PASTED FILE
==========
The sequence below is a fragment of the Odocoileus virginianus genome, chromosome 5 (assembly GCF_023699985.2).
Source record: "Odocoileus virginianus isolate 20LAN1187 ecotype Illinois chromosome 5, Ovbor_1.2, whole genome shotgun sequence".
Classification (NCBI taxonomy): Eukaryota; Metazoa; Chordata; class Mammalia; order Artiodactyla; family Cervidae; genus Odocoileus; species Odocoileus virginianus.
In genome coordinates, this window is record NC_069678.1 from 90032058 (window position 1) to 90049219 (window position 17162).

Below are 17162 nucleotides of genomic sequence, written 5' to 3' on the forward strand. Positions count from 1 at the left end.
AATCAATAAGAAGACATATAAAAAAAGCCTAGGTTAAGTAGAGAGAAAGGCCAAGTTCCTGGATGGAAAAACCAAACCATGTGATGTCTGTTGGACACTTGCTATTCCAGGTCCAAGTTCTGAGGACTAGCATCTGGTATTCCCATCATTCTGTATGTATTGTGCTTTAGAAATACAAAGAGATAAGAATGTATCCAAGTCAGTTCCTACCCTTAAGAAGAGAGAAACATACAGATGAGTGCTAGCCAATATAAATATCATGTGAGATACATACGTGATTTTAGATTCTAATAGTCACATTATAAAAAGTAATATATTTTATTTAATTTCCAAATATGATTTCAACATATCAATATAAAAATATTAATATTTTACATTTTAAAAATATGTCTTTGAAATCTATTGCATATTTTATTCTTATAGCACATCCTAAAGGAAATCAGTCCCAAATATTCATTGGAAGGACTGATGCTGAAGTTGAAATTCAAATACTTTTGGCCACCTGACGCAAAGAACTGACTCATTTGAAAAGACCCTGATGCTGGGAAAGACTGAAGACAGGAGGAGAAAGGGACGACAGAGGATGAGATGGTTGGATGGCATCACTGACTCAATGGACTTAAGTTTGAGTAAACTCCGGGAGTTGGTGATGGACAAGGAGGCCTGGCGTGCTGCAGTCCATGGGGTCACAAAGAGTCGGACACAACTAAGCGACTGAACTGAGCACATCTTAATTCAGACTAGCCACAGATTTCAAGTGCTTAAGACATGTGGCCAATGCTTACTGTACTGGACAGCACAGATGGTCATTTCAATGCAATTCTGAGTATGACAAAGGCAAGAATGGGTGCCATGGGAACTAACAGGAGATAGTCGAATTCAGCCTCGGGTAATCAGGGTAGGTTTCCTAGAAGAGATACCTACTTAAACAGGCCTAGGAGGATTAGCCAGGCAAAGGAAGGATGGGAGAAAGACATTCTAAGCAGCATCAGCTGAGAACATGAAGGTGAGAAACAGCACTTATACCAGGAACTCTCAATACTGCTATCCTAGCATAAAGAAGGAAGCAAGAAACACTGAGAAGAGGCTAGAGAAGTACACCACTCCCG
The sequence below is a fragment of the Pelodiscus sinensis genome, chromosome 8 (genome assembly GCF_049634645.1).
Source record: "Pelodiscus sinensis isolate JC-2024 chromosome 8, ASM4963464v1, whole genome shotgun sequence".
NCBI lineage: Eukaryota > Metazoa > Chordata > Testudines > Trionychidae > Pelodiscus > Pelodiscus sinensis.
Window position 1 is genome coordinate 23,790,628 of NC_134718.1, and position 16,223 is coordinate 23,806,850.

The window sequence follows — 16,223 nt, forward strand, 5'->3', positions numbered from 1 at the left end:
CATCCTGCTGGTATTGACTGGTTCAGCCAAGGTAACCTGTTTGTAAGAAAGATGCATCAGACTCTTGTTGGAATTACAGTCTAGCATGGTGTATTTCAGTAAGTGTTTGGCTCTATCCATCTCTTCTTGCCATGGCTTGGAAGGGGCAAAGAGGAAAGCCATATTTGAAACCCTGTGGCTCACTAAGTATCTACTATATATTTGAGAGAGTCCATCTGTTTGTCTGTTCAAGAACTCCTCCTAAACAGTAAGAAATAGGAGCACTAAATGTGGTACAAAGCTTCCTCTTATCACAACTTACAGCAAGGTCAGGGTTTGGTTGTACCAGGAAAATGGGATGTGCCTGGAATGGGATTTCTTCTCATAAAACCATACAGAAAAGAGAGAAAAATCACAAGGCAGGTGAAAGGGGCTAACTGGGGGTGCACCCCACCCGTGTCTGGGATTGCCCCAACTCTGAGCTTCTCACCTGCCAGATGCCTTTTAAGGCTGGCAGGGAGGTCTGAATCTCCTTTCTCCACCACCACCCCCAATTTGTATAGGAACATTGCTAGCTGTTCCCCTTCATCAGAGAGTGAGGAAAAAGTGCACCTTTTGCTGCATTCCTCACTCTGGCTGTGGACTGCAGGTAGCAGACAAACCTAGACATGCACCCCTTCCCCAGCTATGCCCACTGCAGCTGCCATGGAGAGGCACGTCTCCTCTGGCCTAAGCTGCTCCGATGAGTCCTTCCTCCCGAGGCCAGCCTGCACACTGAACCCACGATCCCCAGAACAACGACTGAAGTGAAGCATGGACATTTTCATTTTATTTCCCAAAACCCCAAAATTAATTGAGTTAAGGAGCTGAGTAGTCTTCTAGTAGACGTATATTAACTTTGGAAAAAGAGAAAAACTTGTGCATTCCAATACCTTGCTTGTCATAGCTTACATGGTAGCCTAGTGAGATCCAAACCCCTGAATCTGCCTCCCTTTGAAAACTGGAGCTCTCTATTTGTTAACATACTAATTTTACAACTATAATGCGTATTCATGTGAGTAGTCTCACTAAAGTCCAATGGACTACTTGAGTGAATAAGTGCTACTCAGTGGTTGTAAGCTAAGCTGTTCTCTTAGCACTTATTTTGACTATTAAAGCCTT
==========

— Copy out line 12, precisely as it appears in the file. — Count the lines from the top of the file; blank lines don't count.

CATCCTGCTGGTATTGACTGGTTCAGCCAAGGTAACCTGTTTGTAAGAAAGATGCATCAGACTCTTGTTGGAATTACAGTCTAGCATGGTGTATTTCAGTAAGTGTTTGGCTCTATCCATCTCTTCTTGCCATGGCTTGGAAGGGGCAAAGAGGAAAGCCATATTTGAAACCCTGTGGCTCACTAAGTATCTACTATATATTTGAGAGAGTCCATCTGTTTGTCTGTTCAAGAACTCCTCCTAAACAGTAAGAAATAGGAGCACTAAATGTGGTACAAAGCTTCCTCTTATCACAACTTACAGCAAGGTCAGGGTTTGGTTGTACCAGGAAAATGGGATGTGCCTGGAATGGGATTTCTTCTCATAAAACCATACAGAAAAGAGAGAAAAATCACAAGGCAGGTGAAAGGGGCTAACTGGGGGTGCACCCCACCCGTGTCTGGGATTGCCCCAACTCTGAGCTTCTCACCTGCCAGATGCCTTTTAAGGCTGGCAGGGAGGTCTGAATCTCCTTTCTCCACCACCACCCCCAATTTGTATAGGAACATTGCTAGCTGTTCCCCTTCATCAGAGAGTGAGGAAAAAGTGCACCTTTTGCTGCATTCCTCACTCTGGCTGTGGACTGCAGGTAGCAGACAAACCTAGACATGCACCCCTTCCCCAGCTATGCCCACTGCAGCTGCCATGGAGAGGCACGTCTCCTCTGGCCTAAGCTGCTCCGATGAGTCCTTCCTCCCGAGGCCAGCCTGCACACTGAACCCACGATCCCCAGAACAACGACTGAAGTGAAGCATGGACATTTTCATTTTATTTCCCAAAACCCCAAAATTAATTGAGTTAAGGAGCTGAGTAGTCTTCTAGTAGACGTATATTAACTTTGGAAAAAGAGAAAAACTTGTGCATTCCAATACCTTGCTTGTCATAGCTTACATGGTAGCCTAGTGAGATCCAAACCCCTGAATCTGCCTCCCTTTGAAAACTGGAGCTCTCTATTTGTTAACATACTAATTTTACAACTATAATGCGTATTCATGTGAGTAGTCTCACTAAAGTCCAATGGACTACTTGAGTGAATAAGTGCTACTCAGTGGTTGTAAGCTAAGCTGTTCTCTTAGCACTTATTTTGACTATTAAAGCCTT